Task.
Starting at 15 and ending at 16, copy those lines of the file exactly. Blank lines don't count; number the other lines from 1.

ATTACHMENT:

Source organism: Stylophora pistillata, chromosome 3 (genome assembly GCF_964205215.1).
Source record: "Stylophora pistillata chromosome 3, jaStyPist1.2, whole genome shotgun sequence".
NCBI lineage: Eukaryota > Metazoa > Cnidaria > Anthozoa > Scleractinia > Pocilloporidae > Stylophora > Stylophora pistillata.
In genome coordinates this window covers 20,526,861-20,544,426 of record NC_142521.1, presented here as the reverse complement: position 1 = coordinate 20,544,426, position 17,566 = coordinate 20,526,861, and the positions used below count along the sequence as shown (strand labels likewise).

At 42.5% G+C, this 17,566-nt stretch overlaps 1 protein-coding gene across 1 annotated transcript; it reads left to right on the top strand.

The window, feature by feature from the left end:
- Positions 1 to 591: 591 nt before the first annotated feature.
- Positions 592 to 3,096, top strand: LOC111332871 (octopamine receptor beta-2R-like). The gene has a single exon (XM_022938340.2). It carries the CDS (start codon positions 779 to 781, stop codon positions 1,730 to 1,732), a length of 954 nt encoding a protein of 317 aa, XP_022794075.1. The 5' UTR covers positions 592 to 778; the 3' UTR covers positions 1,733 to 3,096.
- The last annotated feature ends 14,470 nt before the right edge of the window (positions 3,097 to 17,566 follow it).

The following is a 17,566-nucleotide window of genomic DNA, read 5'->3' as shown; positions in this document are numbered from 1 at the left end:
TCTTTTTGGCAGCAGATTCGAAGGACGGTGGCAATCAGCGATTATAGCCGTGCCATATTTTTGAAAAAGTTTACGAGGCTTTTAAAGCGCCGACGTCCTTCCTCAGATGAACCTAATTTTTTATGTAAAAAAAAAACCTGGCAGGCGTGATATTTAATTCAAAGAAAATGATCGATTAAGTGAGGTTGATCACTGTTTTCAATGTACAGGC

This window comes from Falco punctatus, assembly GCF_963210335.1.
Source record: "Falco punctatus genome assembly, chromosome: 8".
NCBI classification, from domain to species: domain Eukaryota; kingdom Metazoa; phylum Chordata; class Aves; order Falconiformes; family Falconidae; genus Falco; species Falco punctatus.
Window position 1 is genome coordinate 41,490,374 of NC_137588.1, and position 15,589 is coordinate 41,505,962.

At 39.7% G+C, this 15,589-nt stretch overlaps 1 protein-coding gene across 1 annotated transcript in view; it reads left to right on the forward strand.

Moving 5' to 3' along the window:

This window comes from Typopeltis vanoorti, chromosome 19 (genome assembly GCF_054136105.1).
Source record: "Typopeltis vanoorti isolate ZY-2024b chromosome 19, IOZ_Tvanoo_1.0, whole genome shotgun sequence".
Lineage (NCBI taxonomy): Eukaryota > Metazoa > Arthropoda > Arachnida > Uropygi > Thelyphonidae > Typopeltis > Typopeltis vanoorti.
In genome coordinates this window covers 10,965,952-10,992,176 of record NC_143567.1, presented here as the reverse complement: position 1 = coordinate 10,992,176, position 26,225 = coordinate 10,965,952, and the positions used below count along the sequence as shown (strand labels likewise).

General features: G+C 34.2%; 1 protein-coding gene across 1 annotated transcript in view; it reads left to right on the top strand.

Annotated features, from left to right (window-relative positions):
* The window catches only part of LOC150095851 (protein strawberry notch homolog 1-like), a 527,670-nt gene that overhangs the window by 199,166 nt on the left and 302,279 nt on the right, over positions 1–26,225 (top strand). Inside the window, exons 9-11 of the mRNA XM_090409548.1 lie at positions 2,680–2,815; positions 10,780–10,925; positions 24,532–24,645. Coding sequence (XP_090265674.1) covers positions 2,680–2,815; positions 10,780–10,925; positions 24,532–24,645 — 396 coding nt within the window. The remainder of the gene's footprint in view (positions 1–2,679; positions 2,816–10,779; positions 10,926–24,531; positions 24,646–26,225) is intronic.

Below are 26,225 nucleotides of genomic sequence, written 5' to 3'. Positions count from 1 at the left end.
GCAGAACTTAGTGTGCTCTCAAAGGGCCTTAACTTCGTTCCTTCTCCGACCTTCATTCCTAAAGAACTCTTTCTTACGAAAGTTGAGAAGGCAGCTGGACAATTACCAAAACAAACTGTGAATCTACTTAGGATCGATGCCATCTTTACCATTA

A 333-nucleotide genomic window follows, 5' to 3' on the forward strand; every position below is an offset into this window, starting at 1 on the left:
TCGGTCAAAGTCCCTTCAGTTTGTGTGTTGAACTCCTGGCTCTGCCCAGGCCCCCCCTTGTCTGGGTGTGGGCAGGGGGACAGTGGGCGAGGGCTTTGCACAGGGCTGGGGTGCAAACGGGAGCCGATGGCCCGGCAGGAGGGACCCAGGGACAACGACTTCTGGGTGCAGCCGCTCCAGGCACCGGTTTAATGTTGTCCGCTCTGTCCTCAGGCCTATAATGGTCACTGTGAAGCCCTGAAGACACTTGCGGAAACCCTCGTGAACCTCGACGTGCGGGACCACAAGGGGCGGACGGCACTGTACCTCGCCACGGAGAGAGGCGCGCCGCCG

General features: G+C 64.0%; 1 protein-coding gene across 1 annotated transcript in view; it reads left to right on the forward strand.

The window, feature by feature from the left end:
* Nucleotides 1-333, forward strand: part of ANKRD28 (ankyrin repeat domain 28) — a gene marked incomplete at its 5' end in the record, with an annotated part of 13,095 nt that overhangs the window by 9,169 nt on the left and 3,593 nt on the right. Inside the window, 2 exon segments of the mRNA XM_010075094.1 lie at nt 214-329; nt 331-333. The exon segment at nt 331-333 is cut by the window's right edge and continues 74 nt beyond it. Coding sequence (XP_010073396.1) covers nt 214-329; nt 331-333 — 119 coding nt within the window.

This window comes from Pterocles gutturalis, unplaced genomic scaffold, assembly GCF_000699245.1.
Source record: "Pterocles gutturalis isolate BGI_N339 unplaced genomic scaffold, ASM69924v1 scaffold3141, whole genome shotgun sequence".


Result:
Window position 1 is genome coordinate 41,490,374 of NC_137588.1, and position 15,589 is coordinate 41,505,962.

At 39.7% G+C, this 15,589-nt stretch overlaps 1 protein-coding gene across 1 annotated transcript in view; it reads left to right on the forward strand.